Access Control

The management of what type of access (read, write, etc) users should be granted to resources is known as access control. The configuration directives involved are called access control lists or ACL.

When we installed the slapd package various ACL were set up automatically. We will look at a few important consequences of those defaults and, in so doing, we’ll get an idea of how ACLs work and how they’re configured.

To get the effective ACL for an LDAP query we need to look at the ACL entries of the database being queried as well as those of the special frontend database instance. The ACLs belonging to the frontend database are always appended to the database-specific ACLs, and the first match wins.

The following commands will give, respectively, the ACLs of the mdb database (“dc=example,dc=com”) and those of the frontend database:

$ sudo ldapsearch -Q -LLL -Y EXTERNAL -H ldapi:/// -b \
cn=config '(olcDatabase={1}mdb)' olcAccess

dn: olcDatabase={1}mdb,cn=config
olcAccess: {0}to attrs=userPassword by self write by anonymous auth by * none
olcAccess: {1}to attrs=shadowLastChange by self write by * read
olcAccess: {2}to * by * read

$ sudo ldapsearch -Q -LLL -Y EXTERNAL -H ldapi:/// -b \
cn=config '(olcDatabase={-1}frontend)' olcAccess

dn: olcDatabase={-1}frontend,cn=config
olcAccess: {0}to * by dn.exact=gidNumber=0+uidNumber=0,cn=peercred,cn=external
 ,cn=auth manage by * break
olcAccess: {1}to dn.exact="" by * read
olcAccess: {2}to dn.base="cn=Subschema" by * read

Note

The rootDN always has full rights to its database and does not need to be included in any ACL.

The very first two ACLs are crucial:

olcAccess: {0}to attrs=userPassword by self write by anonymous auth by * none
olcAccess: {1}to attrs=shadowLastChange by self write by * read

This can be represented differently for easier reading:

to attrs=userPassword
    by self write
    by anonymous auth
    by * none

to attrs=shadowLastChange
    by self write
    by * read

These ACLs enforce the following:

  • Anonymous ‘auth’ access is provided to the userPassword attribute so that users can authenticate, or bind. Perhaps counter-intuitively, ‘by anonymous auth’ is needed even when anonymous access to the DIT is unwanted, otherwise this would be a chicken and egg problem: before authentication, all users are anonymous.

  • The by self write ACL grants write access to the userPassword attribute to users who authenticated as the dn where the attribute lives. In other words, users can update the userPassword attribute of their own entries.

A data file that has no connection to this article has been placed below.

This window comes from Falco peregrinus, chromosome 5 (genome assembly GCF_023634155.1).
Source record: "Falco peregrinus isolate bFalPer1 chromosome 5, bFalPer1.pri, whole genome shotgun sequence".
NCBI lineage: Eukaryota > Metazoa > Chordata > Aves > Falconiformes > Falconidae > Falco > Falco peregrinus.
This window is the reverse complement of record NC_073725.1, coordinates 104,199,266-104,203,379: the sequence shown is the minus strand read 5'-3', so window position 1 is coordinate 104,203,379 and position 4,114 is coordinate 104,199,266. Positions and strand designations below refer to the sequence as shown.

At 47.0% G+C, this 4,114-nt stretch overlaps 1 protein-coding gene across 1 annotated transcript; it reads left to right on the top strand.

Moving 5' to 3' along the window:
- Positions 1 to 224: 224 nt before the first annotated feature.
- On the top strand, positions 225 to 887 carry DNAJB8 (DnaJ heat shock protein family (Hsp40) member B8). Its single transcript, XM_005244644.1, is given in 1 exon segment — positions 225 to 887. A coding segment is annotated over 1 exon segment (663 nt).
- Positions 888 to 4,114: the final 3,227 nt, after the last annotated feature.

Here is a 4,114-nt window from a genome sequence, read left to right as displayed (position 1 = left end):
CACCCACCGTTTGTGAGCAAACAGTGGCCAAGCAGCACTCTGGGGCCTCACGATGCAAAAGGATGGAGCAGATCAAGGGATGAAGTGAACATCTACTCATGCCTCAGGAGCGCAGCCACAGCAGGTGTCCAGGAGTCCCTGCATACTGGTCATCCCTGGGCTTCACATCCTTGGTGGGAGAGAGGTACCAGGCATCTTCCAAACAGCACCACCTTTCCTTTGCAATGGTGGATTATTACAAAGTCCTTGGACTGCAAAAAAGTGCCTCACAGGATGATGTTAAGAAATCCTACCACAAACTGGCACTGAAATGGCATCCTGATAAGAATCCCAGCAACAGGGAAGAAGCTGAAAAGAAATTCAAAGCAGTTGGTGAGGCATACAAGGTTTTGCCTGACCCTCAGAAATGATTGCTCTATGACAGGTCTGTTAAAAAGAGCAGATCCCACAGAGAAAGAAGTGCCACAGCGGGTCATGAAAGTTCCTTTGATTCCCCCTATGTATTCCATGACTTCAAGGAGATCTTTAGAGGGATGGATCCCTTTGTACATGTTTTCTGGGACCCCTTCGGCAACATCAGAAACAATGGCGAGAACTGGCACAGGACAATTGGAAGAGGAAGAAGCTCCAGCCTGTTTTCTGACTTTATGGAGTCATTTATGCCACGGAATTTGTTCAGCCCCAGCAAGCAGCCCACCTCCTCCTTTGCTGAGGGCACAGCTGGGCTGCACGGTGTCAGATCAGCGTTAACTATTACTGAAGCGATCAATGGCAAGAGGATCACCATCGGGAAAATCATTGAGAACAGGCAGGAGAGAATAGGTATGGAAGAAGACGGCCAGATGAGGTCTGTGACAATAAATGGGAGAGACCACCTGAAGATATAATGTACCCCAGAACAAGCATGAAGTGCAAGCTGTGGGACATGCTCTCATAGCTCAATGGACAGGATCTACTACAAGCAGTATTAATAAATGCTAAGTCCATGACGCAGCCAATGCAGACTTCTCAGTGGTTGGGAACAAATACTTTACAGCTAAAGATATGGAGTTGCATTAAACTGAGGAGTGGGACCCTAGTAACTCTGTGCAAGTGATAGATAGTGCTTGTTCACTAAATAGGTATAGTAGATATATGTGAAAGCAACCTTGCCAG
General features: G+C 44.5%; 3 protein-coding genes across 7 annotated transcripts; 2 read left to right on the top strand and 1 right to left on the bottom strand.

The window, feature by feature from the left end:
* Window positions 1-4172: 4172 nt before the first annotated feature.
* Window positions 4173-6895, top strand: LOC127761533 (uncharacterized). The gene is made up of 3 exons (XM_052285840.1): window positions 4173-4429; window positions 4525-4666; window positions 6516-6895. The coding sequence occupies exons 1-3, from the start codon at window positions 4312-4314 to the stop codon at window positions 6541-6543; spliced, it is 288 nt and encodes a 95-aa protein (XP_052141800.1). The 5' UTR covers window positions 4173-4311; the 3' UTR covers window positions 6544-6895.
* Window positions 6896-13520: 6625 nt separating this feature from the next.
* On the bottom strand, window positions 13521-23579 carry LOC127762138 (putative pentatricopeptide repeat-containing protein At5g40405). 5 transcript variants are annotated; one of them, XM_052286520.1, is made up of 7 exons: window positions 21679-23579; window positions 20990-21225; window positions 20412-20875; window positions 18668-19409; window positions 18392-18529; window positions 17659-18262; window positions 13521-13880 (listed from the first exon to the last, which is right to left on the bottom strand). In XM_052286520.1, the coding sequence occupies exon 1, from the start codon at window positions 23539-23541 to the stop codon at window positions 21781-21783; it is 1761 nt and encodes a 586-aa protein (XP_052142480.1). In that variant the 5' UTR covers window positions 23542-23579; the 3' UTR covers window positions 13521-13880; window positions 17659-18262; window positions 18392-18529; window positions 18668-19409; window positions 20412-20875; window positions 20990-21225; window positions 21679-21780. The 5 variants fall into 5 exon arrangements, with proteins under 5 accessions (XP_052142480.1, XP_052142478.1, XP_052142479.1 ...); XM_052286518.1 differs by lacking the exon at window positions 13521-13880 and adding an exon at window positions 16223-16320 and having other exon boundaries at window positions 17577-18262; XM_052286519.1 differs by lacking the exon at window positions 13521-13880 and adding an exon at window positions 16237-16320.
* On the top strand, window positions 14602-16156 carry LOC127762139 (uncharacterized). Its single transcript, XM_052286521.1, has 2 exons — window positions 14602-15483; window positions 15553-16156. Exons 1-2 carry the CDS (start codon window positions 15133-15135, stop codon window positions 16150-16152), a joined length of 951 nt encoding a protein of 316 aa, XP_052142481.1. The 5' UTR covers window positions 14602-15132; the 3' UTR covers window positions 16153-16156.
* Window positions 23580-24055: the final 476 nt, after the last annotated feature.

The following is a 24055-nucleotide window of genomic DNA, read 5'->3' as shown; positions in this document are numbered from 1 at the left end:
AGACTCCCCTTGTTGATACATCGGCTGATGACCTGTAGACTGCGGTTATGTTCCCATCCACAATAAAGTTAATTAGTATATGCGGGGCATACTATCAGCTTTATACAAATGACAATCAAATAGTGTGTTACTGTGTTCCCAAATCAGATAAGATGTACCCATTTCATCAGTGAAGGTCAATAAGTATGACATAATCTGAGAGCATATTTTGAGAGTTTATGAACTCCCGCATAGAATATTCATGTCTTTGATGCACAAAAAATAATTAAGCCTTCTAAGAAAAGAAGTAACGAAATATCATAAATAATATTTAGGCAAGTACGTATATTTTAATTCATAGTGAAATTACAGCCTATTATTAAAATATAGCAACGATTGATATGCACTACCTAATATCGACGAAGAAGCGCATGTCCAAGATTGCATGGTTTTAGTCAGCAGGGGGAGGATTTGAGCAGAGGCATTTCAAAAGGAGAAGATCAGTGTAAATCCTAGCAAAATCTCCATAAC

• The userPassword attribute is otherwise unaccessible by all other users, with the exception of the rootDN, who always has access and doesn’t need to be mentioned explicitly.

  • In order for users to change their own password, using passwd or other utilities, the user’s own shadowLastChange attribute needs to be writable. All other directory users get to read this attribute’s contents.

This DIT can be searched anonymously because of ‘to * by * read’ in this ACL, which grants read access to everything else, by anyone (including anonymous):

to *
    by * read

If this is unwanted then you need to change the ACLs. To force authentication during a bind request you can alternatively (or in combination with the modified ACL) use the ‘olcRequire: authc’ directive.

As previously mentioned, there is no administrative account (“rootDN”) created for the slapd-config database. There is, however, a SASL identity that is granted full access to it. It represents the localhost’s superuser (root/sudo). Here it is:

dn.exact=gidNumber=0+uidNumber=0,cn=peercred,cn=external,cn=auth 

The following command will display the ACLs of the slapd-config database:

$ sudo ldapsearch -Q -LLL -Y EXTERNAL -H ldapi:/// -b \
cn=config '(olcDatabase={0}config)' olcAccess

dn: olcDatabase={0}config,cn=config
olcAccess: {0}to * by dn.exact=gidNumber=0+uidNumber=0,cn=peercred,
              cn=external,cn=auth manage by * break

Since this is a SASL identity we need to use a SASL mechanism when invoking the LDAP utility in question and we have seen it plenty of times in this guide. It is the EXTERNAL mechanism. See the previous command for an example. Note that:

  • You must use sudo to become the root identity in order for the ACL to match.

  • The EXTERNAL mechanism works via IPC (UNIX domain sockets). This means you must use the ldapi URI format.

A succinct way to get all the ACLs is like this:

$ sudo ldapsearch -Q -LLL -Y EXTERNAL -H ldapi:/// -b \
cn=config '(olcAccess=*)' olcAccess olcSuffix

References

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